The evangelical ministry behind a new emergency coronavirus hospital erected in Central Park has been forced to give assurances that it will not discriminate against members of the LGBTQ community.
The 68-bed facility was set up by Samaritan's Purse, which is headed by evangelist Franklin Graham, an outspoken advocate of traditional.
The temporary hospital was built with the help of volunteers from local churches and is being manned by a 72-member Disaster Assistance Response Team, including doctors, nurses and other medical personnel.
It is the result of a partnership with the Mount Sinai Health System and will treat coronavirus patients from the Mount Sinai Brooklyn and Mount Sinai Queens hospitals.
The partnership came under fire from New York state Senator Brad Hoylman, who is in a same-sex marriage.
His office issued a statement putting the field hospital "on notice" and calling on the City of New York and the Mount Sinai hospital network to "monitor" the facility "to ensure there are no victims of discrimination".
"Sadly, beggars can't be choosers: New York needs every ventilator we can get," he said.
"But homophobic pastor Franklin Graham and his field hospital operation in Central Park must guarantee all LGBTQ patients with COVID-19 are treated with dignity and respect.
"We'll be watching."
He later told NBC News that it was "a shame that the federal government has left us in the position of having to accept charity from such bigots".
New York City Mayor Bill de Blasio said on Tuesday that he was sending people from his office to monitor the hospital for any signs of discrimination against LGBTQ patients.
He said he initially found Samaritan's Purse's plans "very troubling" but gave it his backing after receiving assurances that all patients would be served equally.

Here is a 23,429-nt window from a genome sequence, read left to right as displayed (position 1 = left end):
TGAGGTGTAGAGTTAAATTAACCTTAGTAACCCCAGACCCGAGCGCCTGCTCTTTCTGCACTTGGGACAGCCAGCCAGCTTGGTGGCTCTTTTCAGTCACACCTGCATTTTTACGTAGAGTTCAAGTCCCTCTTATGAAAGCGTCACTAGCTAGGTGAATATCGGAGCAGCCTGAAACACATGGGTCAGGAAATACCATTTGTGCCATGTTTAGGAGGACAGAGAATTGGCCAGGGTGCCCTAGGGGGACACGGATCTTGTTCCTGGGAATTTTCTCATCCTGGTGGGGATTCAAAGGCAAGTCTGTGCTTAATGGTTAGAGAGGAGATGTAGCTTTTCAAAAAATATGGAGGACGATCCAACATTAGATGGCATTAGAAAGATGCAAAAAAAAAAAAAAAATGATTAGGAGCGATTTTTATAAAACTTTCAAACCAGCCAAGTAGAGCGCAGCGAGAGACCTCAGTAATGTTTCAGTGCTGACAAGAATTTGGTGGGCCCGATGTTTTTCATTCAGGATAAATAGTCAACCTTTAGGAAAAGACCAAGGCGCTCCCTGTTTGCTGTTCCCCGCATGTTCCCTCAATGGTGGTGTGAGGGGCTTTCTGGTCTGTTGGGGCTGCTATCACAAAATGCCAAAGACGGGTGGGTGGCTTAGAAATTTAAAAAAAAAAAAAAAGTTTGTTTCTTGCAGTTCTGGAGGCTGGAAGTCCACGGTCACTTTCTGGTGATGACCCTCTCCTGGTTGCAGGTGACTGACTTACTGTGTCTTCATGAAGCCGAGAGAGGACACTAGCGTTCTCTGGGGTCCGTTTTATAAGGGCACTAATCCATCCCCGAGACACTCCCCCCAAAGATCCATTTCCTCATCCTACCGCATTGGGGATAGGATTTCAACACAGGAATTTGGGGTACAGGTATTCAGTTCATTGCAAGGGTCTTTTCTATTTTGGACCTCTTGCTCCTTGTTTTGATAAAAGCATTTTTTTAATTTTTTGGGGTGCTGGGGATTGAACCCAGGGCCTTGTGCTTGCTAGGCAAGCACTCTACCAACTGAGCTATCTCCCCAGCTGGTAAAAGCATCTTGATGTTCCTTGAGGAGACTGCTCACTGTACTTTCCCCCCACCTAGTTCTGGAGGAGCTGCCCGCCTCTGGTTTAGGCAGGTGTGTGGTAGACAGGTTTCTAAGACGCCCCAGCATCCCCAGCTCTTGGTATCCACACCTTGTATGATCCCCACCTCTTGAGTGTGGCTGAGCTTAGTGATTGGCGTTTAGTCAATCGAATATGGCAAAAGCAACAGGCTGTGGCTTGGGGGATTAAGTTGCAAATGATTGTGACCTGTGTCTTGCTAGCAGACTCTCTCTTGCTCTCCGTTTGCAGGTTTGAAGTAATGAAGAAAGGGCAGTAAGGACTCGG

"I said immediately to my team that we had to find out exactly what was happening," de Blasio said, according to The New York Post.
"Was there going to be an approach that was truly consistent with the values and the laws in New York City, that everyone would be served and served equally?
"We've received those assurances from the organization."
It is the second coronavirus emergency field hospital to be donated by Samaritan's Purse after it flew an entire facility and staff to Italy, the worst-hit country in Europe.
New York City and New York state are the epicentre of the outbreak in the US.
Margaret Pastuszko, executive vice president of Mount Sinai Health System said she was "grateful" for the partnership with Samaritan's Purse.
"In order to meet the needs of the coming surge, we must work as a united front in order save as many lives as possible," she said.
"We are grateful for the collaboration with Samaritan's Purse who have come to the aid of the people of Italy and now New York.
"Through this partnership, we are leveraging our collective resources to care for our patients and community."
Graham said that all patients treated at the pop-up hospital would be treated the same.
"Samaritan's Purse treats everyone we help the same," he told NBC News.
"We do not make distinctions about an individual's religion, race, sexual orientation, or economic status. We certainly do not discriminate, and we have a decades-long track record that confirms just that.
"This is a time for all of us to unite and work together, regardless of our political views. Let's support one another during this crisis, and we pray that God will bless the efforts of all those battling this vicious virus."